A bibliography of a few Vridar posts taking an in-depth look at the Suffering Servant figure in Isaiah and how it was understood before Christianity. . . .
Isaiah 53 and the Suffering Servant is a major text for Christianity (in the New Testament it is used to interpret Christ’s death) but what did it mean to adherents of Judaism before Christianity?
Did any Jewish interpretations anticipate the meaning it held for later Christians?
To what extent were the authors of the gospels innovative in their use of Isaiah 53 (and Isaiah as a whole)? To what extent were they simply employing ideas they absorbed from their surroundings?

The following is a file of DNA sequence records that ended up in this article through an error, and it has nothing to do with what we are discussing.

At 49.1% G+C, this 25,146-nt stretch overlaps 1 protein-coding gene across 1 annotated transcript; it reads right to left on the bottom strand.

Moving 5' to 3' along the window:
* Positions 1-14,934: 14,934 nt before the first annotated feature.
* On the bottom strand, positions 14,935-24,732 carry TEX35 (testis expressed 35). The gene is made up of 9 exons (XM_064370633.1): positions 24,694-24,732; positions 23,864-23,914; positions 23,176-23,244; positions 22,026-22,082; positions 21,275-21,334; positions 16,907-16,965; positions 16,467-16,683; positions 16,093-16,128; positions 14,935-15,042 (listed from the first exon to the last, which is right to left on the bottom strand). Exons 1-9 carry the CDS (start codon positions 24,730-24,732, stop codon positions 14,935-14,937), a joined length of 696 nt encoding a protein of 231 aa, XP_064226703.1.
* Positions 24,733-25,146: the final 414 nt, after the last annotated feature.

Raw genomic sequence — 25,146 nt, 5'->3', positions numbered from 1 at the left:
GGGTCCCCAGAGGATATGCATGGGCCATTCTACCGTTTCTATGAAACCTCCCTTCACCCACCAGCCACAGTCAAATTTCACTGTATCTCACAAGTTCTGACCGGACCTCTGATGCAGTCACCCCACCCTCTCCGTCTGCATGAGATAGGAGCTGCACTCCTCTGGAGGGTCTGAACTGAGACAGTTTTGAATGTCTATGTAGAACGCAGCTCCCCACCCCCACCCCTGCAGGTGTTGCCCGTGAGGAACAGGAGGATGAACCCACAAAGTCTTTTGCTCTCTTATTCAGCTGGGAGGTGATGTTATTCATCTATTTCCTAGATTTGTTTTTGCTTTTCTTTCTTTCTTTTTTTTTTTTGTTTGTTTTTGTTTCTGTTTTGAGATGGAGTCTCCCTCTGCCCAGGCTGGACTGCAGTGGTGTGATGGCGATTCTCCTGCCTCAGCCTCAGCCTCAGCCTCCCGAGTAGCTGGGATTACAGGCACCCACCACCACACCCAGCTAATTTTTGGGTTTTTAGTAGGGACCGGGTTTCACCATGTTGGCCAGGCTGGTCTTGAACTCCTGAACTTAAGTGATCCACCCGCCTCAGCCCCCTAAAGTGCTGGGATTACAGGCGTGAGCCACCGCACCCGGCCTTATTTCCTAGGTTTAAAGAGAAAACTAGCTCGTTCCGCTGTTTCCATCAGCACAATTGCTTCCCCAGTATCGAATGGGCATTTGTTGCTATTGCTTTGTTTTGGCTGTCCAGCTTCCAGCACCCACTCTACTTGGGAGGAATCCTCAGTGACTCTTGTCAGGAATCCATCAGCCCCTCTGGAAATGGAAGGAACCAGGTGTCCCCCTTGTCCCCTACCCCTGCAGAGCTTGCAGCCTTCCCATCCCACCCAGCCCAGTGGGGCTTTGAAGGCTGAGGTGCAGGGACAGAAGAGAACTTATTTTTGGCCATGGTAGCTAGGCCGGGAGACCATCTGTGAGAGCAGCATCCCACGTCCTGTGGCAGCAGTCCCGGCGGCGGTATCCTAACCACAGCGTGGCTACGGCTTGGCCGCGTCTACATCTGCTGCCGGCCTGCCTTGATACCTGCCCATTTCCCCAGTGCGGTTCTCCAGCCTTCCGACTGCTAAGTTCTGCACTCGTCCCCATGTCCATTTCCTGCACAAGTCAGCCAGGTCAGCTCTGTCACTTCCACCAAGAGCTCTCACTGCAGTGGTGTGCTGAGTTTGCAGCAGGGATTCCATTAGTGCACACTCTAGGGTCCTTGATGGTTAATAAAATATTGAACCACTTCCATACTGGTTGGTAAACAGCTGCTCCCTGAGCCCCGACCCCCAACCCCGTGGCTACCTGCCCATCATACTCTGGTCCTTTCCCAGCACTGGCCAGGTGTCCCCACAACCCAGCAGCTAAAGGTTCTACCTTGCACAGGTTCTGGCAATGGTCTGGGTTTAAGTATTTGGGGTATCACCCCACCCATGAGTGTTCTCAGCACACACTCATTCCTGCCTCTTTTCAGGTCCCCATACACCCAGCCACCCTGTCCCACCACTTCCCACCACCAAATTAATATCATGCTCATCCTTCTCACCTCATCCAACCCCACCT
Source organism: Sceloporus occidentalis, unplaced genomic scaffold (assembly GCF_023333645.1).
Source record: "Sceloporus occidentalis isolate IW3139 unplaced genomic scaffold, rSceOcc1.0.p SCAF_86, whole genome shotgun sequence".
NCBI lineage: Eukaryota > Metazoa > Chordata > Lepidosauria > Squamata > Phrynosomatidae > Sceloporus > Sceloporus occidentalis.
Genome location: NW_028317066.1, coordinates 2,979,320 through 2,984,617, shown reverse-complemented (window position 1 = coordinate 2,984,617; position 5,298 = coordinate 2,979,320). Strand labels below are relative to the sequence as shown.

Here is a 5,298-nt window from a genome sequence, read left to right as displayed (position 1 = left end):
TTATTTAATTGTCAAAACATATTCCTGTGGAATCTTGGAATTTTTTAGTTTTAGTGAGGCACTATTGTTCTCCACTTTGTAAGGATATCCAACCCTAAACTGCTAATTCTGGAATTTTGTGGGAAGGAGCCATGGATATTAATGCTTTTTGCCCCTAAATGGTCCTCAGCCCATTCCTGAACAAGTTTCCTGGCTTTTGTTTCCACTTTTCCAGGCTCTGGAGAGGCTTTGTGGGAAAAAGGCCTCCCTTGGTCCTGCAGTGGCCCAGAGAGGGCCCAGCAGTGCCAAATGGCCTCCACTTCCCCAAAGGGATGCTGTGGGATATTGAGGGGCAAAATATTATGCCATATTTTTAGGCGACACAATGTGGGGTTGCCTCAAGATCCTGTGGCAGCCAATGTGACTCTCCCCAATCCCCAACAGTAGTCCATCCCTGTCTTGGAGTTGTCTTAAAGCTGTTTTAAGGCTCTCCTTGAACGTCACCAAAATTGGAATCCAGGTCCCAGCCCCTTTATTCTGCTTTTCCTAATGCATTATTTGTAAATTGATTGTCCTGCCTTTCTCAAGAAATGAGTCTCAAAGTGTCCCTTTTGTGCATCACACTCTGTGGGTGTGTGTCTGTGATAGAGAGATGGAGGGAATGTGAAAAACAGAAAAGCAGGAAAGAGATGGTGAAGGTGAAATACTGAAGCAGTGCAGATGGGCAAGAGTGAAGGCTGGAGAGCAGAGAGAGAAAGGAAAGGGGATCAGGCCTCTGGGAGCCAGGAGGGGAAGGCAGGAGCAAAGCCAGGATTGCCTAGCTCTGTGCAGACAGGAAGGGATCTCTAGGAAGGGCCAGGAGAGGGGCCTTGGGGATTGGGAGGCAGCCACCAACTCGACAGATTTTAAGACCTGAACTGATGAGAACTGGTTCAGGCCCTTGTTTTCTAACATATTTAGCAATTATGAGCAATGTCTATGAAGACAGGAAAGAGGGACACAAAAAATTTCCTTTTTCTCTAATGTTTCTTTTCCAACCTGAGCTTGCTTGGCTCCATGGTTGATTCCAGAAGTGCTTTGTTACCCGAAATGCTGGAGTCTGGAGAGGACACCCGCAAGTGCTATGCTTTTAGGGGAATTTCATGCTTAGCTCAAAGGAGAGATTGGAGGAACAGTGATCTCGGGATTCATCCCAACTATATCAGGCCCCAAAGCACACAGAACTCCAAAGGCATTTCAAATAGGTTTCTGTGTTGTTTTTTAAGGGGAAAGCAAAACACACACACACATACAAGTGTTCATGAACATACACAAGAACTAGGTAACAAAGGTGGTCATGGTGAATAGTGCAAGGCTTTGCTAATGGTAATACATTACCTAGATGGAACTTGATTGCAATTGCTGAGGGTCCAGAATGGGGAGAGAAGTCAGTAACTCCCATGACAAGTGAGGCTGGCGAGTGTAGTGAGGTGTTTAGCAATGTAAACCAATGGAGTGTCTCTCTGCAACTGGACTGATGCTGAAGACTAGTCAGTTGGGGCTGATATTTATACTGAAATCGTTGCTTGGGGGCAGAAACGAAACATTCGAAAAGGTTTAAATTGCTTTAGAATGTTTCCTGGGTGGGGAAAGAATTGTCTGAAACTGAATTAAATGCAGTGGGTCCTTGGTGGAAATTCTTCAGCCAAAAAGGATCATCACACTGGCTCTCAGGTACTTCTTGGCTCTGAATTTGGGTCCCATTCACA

Is it possible that Christianity itself evolved in part from earlier sectarian understandings of Isaiah 53?
This post looks at some work by Martin Hengel and demonstrates the way other pre-Christian texts — Sirach and Zechariah — interpreted Isaiah’s Suffering Servant figure.
The previous post showed the apparent influence of the Suffering Servant of Isaiah 53 upon the books of Zechariah and Ben Sirach/Sira. This post pauses to look at some background before resuming with the way the Book of Daniel adapted Isaiah’s Suffering Servant idea in the light of contemporary events — around 165/164 BCE.
A chapter by Martin Hengel is the basis for the posts.
It appears that at the end of this post I anticipated writing one more to conclude the series. I must complete that as soon.
There may be others but the above come to view the most easily for now.
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